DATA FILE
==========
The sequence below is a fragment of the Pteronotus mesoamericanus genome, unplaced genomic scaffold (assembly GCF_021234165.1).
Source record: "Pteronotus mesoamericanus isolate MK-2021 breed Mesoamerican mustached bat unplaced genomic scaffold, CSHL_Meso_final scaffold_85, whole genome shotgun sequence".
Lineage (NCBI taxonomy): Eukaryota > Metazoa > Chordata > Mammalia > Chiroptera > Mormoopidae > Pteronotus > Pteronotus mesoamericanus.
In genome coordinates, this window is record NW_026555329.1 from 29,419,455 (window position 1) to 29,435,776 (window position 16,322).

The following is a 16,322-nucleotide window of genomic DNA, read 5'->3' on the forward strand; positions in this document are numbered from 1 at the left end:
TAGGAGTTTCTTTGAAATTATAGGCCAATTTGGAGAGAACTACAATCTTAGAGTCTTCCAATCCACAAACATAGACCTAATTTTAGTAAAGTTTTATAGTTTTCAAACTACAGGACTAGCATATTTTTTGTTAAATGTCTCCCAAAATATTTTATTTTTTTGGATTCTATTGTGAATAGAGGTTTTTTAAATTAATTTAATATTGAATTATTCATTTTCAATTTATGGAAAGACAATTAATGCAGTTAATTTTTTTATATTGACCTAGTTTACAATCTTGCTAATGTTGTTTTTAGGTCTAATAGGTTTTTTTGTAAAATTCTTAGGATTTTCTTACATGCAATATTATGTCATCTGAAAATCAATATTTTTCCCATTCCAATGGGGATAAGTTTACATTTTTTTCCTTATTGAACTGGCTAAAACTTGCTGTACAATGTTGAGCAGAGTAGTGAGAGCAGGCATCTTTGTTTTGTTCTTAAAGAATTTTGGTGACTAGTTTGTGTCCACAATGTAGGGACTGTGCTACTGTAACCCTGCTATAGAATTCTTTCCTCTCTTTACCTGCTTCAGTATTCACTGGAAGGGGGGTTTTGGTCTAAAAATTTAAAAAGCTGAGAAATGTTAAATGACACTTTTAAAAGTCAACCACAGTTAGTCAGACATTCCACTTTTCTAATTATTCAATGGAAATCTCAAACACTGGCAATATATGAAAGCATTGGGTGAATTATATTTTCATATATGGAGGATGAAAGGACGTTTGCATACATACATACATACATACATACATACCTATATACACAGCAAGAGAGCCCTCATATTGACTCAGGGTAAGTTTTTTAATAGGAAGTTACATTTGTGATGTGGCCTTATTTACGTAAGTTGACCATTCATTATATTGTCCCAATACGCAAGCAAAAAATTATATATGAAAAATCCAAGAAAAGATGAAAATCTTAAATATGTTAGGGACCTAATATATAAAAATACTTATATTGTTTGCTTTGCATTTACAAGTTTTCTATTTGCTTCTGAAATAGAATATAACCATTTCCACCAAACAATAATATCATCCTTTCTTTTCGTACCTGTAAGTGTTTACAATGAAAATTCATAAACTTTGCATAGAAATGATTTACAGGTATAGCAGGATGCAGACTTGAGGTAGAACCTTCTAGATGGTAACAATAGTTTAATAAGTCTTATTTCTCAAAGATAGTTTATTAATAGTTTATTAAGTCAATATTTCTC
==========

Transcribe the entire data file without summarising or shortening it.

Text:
The sequence below is a fragment of the Pteronotus mesoamericanus genome, unplaced genomic scaffold (assembly GCF_021234165.1).
Source record: "Pteronotus mesoamericanus isolate MK-2021 breed Mesoamerican mustached bat unplaced genomic scaffold, CSHL_Meso_final scaffold_85, whole genome shotgun sequence".
Lineage (NCBI taxonomy): Eukaryota > Metazoa > Chordata > Mammalia > Chiroptera > Mormoopidae > Pteronotus > Pteronotus mesoamericanus.
In genome coordinates, this window is record NW_026555329.1 from 29,419,455 (window position 1) to 29,435,776 (window position 16,322).

The following is a 16,322-nucleotide window of genomic DNA, read 5'->3' on the forward strand; positions in this document are numbered from 1 at the left end:
TAGGAGTTTCTTTGAAATTATAGGCCAATTTGGAGAGAACTACAATCTTAGAGTCTTCCAATCCACAAACATAGACCTAATTTTAGTAAAGTTTTATAGTTTTCAAACTACAGGACTAGCATATTTTTTGTTAAATGTCTCCCAAAATATTTTATTTTTTTGGATTCTATTGTGAATAGAGGTTTTTTAAATTAATTTAATATTGAATTATTCATTTTCAATTTATGGAAAGACAATTAATGCAGTTAATTTTTTTATATTGACCTAGTTTACAATCTTGCTAATGTTGTTTTTAGGTCTAATAGGTTTTTTTGTAAAATTCTTAGGATTTTCTTACATGCAATATTATGTCATCTGAAAATCAATATTTTTCCCATTCCAATGGGGATAAGTTTACATTTTTTTCCTTATTGAACTGGCTAAAACTTGCTGTACAATGTTGAGCAGAGTAGTGAGAGCAGGCATCTTTGTTTTGTTCTTAAAGAATTTTGGTGACTAGTTTGTGTCCACAATGTAGGGACTGTGCTACTGTAACCCTGCTATAGAATTCTTTCCTCTCTTTACCTGCTTCAGTATTCACTGGAAGGGGGGTTTTGGTCTAAAAATTTAAAAAGCTGAGAAATGTTAAATGACACTTTTAAAAGTCAACCACAGTTAGTCAGACATTCCACTTTTCTAATTATTCAATGGAAATCTCAAACACTGGCAATATATGAAAGCATTGGGTGAATTATATTTTCATATATGGAGGATGAAAGGACGTTTGCATACATACATACATACATACATACATACCTATATACACAGCAAGAGAGCCCTCATATTGACTCAGGGTAAGTTTTTTAATAGGAAGTTACATTTGTGATGTGGCCTTATTTACGTAAGTTGACCATTCATTATATTGTCCCAATACGCAAGCAAAAAATTATATATGAAAAATCCAAGAAAAGATGAAAATCTTAAATATGTTAGGGACCTAATATATAAAAATACTTATATTGTTTGCTTTGCATTTACAAGTTTTCTATTTGCTTCTGAAATAGAATATAACCATTTCCACCAAACAATAATATCATCCTTTCTTTTCGTACCTGTAAGTGTTTACAATGAAAATTCATAAACTTTGCATAGAAATGATTTACAGGTATAGCAGGATGCAGACTTGAGGTAGAACCTTCTAGATGGTAACAATAGTTTAATAAGTCTTATTTCTCAAAGATAGTTTATTAATAGTTTATTAAGTCAATATTTCTC